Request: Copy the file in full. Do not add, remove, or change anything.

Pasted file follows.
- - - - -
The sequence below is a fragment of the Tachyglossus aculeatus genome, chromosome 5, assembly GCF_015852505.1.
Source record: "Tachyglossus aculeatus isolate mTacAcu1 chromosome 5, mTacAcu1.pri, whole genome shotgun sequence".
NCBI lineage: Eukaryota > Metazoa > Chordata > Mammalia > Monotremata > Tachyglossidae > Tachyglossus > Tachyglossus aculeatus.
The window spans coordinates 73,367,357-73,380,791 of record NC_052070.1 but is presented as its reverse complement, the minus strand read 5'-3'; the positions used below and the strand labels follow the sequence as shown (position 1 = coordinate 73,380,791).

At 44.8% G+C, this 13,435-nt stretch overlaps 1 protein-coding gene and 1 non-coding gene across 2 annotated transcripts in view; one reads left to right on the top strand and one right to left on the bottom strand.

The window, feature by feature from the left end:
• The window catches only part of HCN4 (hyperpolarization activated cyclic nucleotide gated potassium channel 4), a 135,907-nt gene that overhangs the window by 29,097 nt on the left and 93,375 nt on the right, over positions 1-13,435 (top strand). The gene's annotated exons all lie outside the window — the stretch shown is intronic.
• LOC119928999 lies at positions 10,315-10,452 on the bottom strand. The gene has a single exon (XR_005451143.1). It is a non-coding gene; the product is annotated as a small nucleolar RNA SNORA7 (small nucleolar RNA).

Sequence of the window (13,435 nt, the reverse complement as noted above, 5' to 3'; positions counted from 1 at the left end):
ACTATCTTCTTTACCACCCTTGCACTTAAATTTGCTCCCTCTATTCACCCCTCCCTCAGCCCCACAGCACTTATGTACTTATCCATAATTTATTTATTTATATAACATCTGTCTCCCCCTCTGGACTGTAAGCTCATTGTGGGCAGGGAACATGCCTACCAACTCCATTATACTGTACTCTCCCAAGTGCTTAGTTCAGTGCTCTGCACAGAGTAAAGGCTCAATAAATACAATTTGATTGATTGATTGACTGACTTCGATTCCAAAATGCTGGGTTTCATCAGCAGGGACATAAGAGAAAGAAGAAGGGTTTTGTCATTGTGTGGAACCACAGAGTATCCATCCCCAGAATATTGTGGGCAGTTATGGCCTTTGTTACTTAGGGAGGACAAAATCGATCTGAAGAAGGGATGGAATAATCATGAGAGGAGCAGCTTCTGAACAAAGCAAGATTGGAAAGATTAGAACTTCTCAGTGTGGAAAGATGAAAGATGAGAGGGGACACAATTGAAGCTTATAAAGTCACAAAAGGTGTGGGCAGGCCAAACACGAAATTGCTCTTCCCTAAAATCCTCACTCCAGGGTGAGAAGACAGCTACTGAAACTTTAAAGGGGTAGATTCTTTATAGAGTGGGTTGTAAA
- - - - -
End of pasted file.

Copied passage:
The sequence below is a fragment of the Tachyglossus aculeatus genome, chromosome 5, assembly GCF_015852505.1.
Source record: "Tachyglossus aculeatus isolate mTacAcu1 chromosome 5, mTacAcu1.pri, whole genome shotgun sequence".
NCBI lineage: Eukaryota > Metazoa > Chordata > Mammalia > Monotremata > Tachyglossidae > Tachyglossus > Tachyglossus aculeatus.
The window spans coordinates 73,367,357-73,380,791 of record NC_052070.1 but is presented as its reverse complement, the minus strand read 5'-3'; the positions used below and the strand labels follow the sequence as shown (position 1 = coordinate 73,380,791).

At 44.8% G+C, this 13,435-nt stretch overlaps 1 protein-coding gene and 1 non-coding gene across 2 annotated transcripts in view; one reads left to right on the top strand and one right to left on the bottom strand.

The window, feature by feature from the left end:
• The window catches only part of HCN4 (hyperpolarization activated cyclic nucleotide gated potassium channel 4), a 135,907-nt gene that overhangs the window by 29,097 nt on the left and 93,375 nt on the right, over positions 1-13,435 (top strand). The gene's annotated exons all lie outside the window — the stretch shown is intronic.
• LOC119928999 lies at positions 10,315-10,452 on the bottom strand. The gene has a single exon (XR_005451143.1). It is a non-coding gene; the product is annotated as a small nucleolar RNA SNORA7 (small nucleolar RNA).

Sequence of the window (13,435 nt, the reverse complement as noted above, 5' to 3'; positions counted from 1 at the left end):
ACTATCTTCTTTACCACCCTTGCACTTAAATTTGCTCCCTCTATTCACCCCTCCCTCAGCCCCACAGCACTTATGTACTTATCCATAATTTATTTATTTATATAACATCTGTCTCCCCCTCTGGACTGTAAGCTCATTGTGGGCAGGGAACATGCCTACCAACTCCATTATACTGTACTCTCCCAAGTGCTTAGTTCAGTGCTCTGCACAGAGTAAAGGCTCAATAAATACAATTTGATTGATTGATTGACTGACTTCGATTCCAAAATGCTGGGTTTCATCAGCAGGGACATAAGAGAAAGAAGAAGGGTTTTGTCATTGTGTGGAACCACAGAGTATCCATCCCCAGAATATTGTGGGCAGTTATGGCCTTTGTTACTTAGGGAGGACAAAATCGATCTGAAGAAGGGATGGAATAATCATGAGAGGAGCAGCTTCTGAACAAAGCAAGATTGGAAAGATTAGAACTTCTCAGTGTGGAAAGATGAAAGATGAGAGGGGACACAATTGAAGCTTATAAAGTCACAAAAGGTGTGGGCAGGCCAAACACGAAATTGCTCTTCCCTAAAATCCTCACTCCAGGGTGAGAAGACAGCTACTGAAACTTTAAAGGGGTAGATTCTTTATAGAGTGGGTTGTAAA